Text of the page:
is to recognize we have to move past that.

Obviously there`s going to be a level of accountability to this.
Individual is clearly disturbed. Either we will or we will not know
exactly the roots of that, of how deep that disturbance is. We know how
deep it is but where it came from.

But we are clear that we are going to rise back and lift ourselves
above this. I visited several of the families in the hospital and we`re
going to have obviously some -- when you have that many people that have
been injured, you`re going to have people with lifetime disabilities.

And we`re already as a community beginning to come together., within three hours, we had $125,000 of matching gifts so
as they raise money this is through one of the hospitals but all the
hospitals are going to participate in this, to make sure the victims of
this senseless act of violence that -- again, there just aren`t words.

We want to do everything we can to make sure the victims are brought
back in every way and supported in every way that we can. We`re not going
to let this community be defined by such a -- you know, if I had more sleep
I might have a better vocabulary.

Anyway, I do think that the first responders were unbelievable, and
their ability to work together and coordinate. Our support from the
federal government has been incredible. Secretary Napolitano called me
from Homeland Security earlier this morning and wanted to do everything she
could. She was a little late because President Obama called me before
that. But not until after he called Mayor Hogan. He called the police

He called -- the whole country recognizes that this is something we
don`t accept, we can`t explain at this point. But we`re not -- we`re not
going to just let it happen to us. We`re going to -- we`re going to push

I also -- Mayor Hogan`s not here. His leadership has been remarkable.
And in times like this, you see, you know, what is the true quality of
people and how can they deal with situations that, you know, there`s no
training, there`s no way you can prepare for something like this.

I think the way he`s handled all the integration of the different
efforts between the federal and the state, the county and the local, it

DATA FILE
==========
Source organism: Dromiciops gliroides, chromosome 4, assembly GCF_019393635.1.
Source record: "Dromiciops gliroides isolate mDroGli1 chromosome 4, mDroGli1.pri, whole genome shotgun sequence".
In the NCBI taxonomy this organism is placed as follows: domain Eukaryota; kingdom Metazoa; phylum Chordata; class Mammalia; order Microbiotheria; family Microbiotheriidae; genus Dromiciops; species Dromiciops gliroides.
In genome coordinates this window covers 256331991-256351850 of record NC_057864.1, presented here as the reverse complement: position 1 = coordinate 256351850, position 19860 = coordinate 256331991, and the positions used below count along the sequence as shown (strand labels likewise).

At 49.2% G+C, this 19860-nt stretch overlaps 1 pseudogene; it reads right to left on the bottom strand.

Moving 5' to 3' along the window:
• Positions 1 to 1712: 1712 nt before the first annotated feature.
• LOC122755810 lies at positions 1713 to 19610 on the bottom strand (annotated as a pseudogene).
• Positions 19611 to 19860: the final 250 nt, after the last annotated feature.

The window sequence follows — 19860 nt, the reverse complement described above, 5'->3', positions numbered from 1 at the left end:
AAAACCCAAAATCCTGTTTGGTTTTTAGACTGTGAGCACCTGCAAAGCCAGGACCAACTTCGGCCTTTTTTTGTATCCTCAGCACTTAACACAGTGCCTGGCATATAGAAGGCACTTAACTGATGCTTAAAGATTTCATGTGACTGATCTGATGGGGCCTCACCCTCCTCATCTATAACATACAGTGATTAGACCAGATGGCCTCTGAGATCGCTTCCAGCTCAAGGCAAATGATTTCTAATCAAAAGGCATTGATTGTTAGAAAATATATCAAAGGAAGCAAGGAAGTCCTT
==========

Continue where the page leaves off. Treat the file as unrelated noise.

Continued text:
really is a remarkable skill. He`s been able to keep everybody focused
together. No one`s pointing fingers. Everybody`s moving forward to the
next step. All right, this has happened what do we do next?

So in that sense -- and Chief Oates is unbelievable. I don`t think
I`ve ever done this but I think you should all give Chief Oates a hand.


HICKENLOOPER: So now, I`ll give it back to Chief Oates.

OATES: OK, thank you, Governor. I want to point out that standing
behind me are quite a few of our elected city officials and our state
representatives. Congressman Perlmutter is also with us. Also joining me
here is special agent Jimmy Cone of the FBI and special agent Andrew Traver
of ATF.

And our federal partners have been absolutely tremendous in supporting
us. I want to start by saying how proud I am of the men and women of the
Aurora Police Department and fire department and Mike Garcia from the fire
department, the chief of the fire department, is also here with us.

OK. We got to straighten out some numbers. There are a total of 70
injured in this event, and as of this time, 12 dead. Still the number is
10 in the theater and the last of the bodies were removed from the theater
a little after 5:00 this afternoon.

I want to correct one thing. I think earlier today I said the others
were all hit by gunfire. I now know a handful of the people who were
brought to area hospitals were not hit by gunfire but suffered other
injured as a result of the chaos and trauma in the theater. And I can`t
tell you how many that is but it`s a small number. Nearly everyone was

Little information about our subject and the weapons he obtained. In
the last 60 days, he purchased four guns at local metro guns shops. And
through the Internet, he purchased over 6,000 rounds of ammunition, more
than 3,000 rounds of 223, ammunition for the assault rifle, 3,000 rounds of
.40 caliber ammunition for the two Glocs in his possession, and 300 rounds
for the 12 gauge shotgun.

Also through the internet, he purchased multiple magazines for the 223
caliber assault rifle, including one 100-round drum magazine, which was
recovered from the scene. I`ve been asked, was the weapon automatic or
semiautomatic. I can`t answer that question now. Even if it was
semiautomatic, I`m told by experts that with that drum magazine, he could
have gotten off 50 to 60 rounds, even if it was semiautomatic, within one
minute. And as far as we know, it was a pretty rapid pace of fire in that

This evening at 4:00, members of the police department and the many
supporting agencies that have provided victim service advocates to support
us met with approximately seven family and friends -- 70 members of family
and friends who have not had an accounting of their missing loved ones. We
met with them for approximately 90 minutes. We discussed all our efforts
to identify the 10 bodies in the theater. And did the best we could to
deal with their grief and anguish.

We are hopeful that sometime in the next hour we will get a confirmed
list of the ten deceased and we will begin the agonizing process of meeting
with those families and confirming what has happened to their loved ones.
I can`t emphasize enough the support of all our colleagues in local law
enforcement in handing that extraordinarily difficult task.

We`re also aided by our own police department psychologists. Aurora
Public Schools has made available two high schools for tomorrow beginning
at 9:00 a.m. for professional grief counseling and other resources,